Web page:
Friday, October 3, 2008

Gotta love goats!

The Colorado Springs Gazette has a great article about pack goats. I am already sold on the idea of training a wether to pull a cart and work in the garden. In fact, little Maestro, my mini mancha, is going to be trained to drive. I had not given much thought to using the goats as pack animals until I read this story, but it points out a lot of reasons why goats are well suited to this job. Now I'm thinking about how Maestro can help us to carry firewood and things like that.

The article also included a bit of goat trivia, including a hypothesis about why goats have such a bad reputation in this country:

At best they're seen as ornery, randy, aggressive, stinky beasts - bad boys of the barnyard that will eat anything from tin cans to laundry off the line. At worst, they are a symbol of Satan himself.

Maybe all the bad press goes back to ancient Hebrew practices of heaping the community's ills on a sacrificial scapegoat, or to early Christianity's demonization of the half-goat Pagan god Pan. Maybe it's a xenophobic remnant of America's first immigrants, who were mostly cow-tending English, against later goat-tending immigrants from the Mediterranean.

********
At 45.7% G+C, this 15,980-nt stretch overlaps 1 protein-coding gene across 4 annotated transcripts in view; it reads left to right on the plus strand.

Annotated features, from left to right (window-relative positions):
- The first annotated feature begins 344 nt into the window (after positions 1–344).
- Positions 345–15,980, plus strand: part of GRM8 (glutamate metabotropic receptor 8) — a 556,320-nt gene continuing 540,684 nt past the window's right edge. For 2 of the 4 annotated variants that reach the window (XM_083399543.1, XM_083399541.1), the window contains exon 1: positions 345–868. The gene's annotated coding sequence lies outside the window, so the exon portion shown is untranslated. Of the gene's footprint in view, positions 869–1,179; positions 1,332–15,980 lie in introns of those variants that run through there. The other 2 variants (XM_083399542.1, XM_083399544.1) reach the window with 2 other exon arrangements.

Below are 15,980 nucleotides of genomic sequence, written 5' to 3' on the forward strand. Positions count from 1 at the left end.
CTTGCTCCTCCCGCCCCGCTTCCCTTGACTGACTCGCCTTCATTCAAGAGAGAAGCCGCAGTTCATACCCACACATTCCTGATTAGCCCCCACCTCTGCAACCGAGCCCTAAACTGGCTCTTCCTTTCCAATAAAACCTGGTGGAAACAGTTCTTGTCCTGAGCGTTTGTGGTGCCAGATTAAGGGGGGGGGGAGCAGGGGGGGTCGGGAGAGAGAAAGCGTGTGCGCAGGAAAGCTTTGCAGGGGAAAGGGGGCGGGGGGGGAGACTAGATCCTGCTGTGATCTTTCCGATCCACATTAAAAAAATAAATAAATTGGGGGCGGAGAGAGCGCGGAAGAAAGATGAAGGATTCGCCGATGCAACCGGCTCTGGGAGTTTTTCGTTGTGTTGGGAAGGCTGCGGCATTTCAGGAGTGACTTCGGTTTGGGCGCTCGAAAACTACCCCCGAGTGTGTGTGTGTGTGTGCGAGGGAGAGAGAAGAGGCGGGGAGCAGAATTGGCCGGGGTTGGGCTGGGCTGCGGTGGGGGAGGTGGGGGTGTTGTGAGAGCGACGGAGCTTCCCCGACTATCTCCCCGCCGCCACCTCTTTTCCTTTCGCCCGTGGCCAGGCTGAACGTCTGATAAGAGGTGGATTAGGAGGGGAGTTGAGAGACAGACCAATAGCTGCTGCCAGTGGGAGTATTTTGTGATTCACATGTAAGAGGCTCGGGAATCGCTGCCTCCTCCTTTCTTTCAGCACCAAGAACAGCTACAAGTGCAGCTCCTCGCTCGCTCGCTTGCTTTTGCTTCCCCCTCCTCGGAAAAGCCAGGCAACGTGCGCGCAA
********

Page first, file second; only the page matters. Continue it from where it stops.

I've always wondered why goats lack popularity in this country. Of course, no one has to convince me of how awesome goats are ... they are definitely my favorite animals on the homestead. If only my sheep made more milk and were amenable to being milked, then it would be tough to choose a favorite. In fact, the sheep milk is even richer than the Nigerian goat milk, and it makes delicious yogurt.


melanie said...

Well...if someone could invent a fence that kept goats where they were supposed to stay that didn't rely on cement block and razor wire...I'm sure their popularity would rise! (*grin*)

I'll take the Shetlands...

Deborah said...

Doesn't sound like you've been reading my blog very long. The goats are not any tougher to keep fenced than the sheep. In fact, last spring, my husband was ready to make lamb chops out of the whole flock. They spent one night in the woods about 1/2 mile from our farm. They wouldn't budge once the sun started to set, so we finally gave up well after dark and went back at sunrise the next morning. Their wool insulates them against being shocked by electric fencing, so it only works for about three months after they're sheared. After that, the world is their pasture. Their new pasture is woven wire, which is working so far.

Woven wire also works for the goats, although I have small goats, so that might make it easier. I've heard that electric works better for large breeds.

Gizmo said...

Electric does work better for the large breeds. :) We, however, choose not to use it because of our dogs...only the buck pens get electrified.
We use the stiff cattle panels around the perimeter, and a lot of yelling, calling their names, name calling and sighing, throughout the rest of the farm. ;)


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